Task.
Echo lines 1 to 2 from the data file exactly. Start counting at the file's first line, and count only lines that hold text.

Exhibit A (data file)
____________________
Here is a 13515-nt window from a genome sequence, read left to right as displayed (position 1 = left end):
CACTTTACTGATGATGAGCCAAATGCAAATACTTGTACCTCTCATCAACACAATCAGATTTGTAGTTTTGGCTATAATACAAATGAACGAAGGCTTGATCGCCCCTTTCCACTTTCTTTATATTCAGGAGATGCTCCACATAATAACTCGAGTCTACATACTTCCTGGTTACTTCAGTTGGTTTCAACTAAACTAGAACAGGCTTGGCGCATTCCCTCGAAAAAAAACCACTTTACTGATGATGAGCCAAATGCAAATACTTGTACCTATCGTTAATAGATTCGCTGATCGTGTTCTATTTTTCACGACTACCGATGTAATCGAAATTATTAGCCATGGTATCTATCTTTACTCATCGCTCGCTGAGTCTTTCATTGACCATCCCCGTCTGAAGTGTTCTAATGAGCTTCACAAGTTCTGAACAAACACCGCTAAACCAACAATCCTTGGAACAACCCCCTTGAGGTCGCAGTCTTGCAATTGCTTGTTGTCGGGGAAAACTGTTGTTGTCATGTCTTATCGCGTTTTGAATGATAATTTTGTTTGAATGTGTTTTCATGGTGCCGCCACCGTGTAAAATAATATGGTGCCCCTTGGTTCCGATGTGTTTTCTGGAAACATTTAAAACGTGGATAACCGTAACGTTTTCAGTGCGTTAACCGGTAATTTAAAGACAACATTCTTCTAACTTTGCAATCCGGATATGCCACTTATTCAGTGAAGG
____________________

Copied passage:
Here is a 13515-nt window from a genome sequence, read left to right as displayed (position 1 = left end):
CACTTTACTGATGATGAGCCAAATGCAAATACTTGTACCTCTCATCAACACAATCAGATTTGTAGTTTTGGCTATAATACAAATGAACGAAGGCTTGATCGCCCCTTTCCACTTTCTTTATATTCAGGAGATGCTCCACATAATAACTCGAGTCTACATACTTCCTGGTTACTTCAGTTGGTTTCAACTAAACTAGAACAGGCTTGGCGCATTCCCTCGAAAAAAAACCACTTTACTGATGATGAGCCAAATGCAAATACTTGTACCTATCGTTAATAGATTCGCTGATCGTGTTCTATTTTTCACGACTACCGATGTAATCGAAATTATTAGCCATGGTATCTATCTTTACTCATCGCTCGCTGAGTCTTTCATTGACCATCCCCGTCTGAAGTGTTCTAATGAGCTTCACAAGTTCTGAACAAACACCGCTAAACCAACAATCCTTGGAACAACCCCCTTGAGGTCGCAGTCTTGCAATTGCTTGTTGTCGGGGAAAACTGTTGTTGTCATGTCTTATCGCGTTTTGAATGATAATTTTGTTTGAATGTGTTTTCATGGTGCCGCCACCGTGTAAAATAATATGGTGCCCCTTGGTTCCGATGTGTTTTCTGGAAACATTTAAAACGTGGATAACCGTAACGTTTTCAGTGCGTTAACCGGTAATTTAAAGACAACATTCTTCTAACTTTGCAATCCGGATATGCCACTTATTCAGTGAAGG